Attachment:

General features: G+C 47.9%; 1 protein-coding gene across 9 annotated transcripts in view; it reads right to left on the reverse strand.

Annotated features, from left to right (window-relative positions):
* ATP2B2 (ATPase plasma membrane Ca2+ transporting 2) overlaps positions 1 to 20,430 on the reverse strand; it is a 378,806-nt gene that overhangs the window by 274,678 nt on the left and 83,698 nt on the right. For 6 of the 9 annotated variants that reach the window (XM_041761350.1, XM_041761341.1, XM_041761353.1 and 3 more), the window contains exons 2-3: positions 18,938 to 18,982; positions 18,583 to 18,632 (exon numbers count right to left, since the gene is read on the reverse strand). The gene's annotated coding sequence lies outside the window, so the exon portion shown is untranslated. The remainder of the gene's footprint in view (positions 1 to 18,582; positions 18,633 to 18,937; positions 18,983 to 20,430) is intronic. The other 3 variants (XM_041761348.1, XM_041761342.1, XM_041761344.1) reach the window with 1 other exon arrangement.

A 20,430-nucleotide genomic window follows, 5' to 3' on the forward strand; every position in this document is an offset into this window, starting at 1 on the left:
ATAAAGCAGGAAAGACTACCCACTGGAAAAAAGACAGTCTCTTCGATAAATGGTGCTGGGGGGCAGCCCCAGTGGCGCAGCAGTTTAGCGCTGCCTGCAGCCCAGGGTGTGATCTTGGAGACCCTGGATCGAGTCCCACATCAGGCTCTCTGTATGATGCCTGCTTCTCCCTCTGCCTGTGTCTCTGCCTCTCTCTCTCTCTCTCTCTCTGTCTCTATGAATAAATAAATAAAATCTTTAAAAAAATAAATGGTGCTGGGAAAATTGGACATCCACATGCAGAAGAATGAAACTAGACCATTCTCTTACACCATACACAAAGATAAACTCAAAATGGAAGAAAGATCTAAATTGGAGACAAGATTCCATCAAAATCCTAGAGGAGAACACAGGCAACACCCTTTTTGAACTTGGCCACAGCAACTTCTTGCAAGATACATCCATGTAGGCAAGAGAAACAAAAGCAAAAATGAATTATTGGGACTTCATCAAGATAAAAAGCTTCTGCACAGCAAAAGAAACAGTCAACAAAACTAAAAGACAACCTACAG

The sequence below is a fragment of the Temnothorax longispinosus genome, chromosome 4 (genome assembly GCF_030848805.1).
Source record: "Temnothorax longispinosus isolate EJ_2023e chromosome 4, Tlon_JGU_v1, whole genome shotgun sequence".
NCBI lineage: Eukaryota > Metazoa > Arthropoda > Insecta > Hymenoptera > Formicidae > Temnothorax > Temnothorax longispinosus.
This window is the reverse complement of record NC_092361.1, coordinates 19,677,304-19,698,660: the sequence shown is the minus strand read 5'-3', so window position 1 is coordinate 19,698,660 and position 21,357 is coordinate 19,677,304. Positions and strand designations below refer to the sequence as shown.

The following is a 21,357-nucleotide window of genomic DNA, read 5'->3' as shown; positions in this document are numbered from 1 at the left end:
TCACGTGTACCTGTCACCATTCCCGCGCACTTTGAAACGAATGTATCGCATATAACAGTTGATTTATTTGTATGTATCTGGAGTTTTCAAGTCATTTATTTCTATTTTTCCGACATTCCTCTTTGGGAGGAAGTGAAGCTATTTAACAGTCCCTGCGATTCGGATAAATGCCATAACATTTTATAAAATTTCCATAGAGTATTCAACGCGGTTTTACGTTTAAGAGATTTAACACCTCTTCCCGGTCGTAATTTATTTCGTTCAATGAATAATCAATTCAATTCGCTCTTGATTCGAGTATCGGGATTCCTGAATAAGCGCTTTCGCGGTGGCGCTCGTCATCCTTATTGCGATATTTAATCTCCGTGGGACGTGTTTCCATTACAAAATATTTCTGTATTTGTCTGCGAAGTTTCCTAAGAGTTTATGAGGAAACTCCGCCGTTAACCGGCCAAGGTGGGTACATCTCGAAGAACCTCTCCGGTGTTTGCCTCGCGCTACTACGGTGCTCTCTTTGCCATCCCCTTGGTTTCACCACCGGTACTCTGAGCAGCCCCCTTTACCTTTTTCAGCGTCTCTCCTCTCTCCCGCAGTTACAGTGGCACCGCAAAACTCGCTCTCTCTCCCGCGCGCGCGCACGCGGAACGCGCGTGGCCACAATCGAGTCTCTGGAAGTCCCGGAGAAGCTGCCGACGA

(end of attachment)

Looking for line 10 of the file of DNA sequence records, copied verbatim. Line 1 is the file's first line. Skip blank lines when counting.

The following is a 21,357-nucleotide window of genomic DNA, read 5'->3' as shown; positions in this document are numbered from 1 at the left end: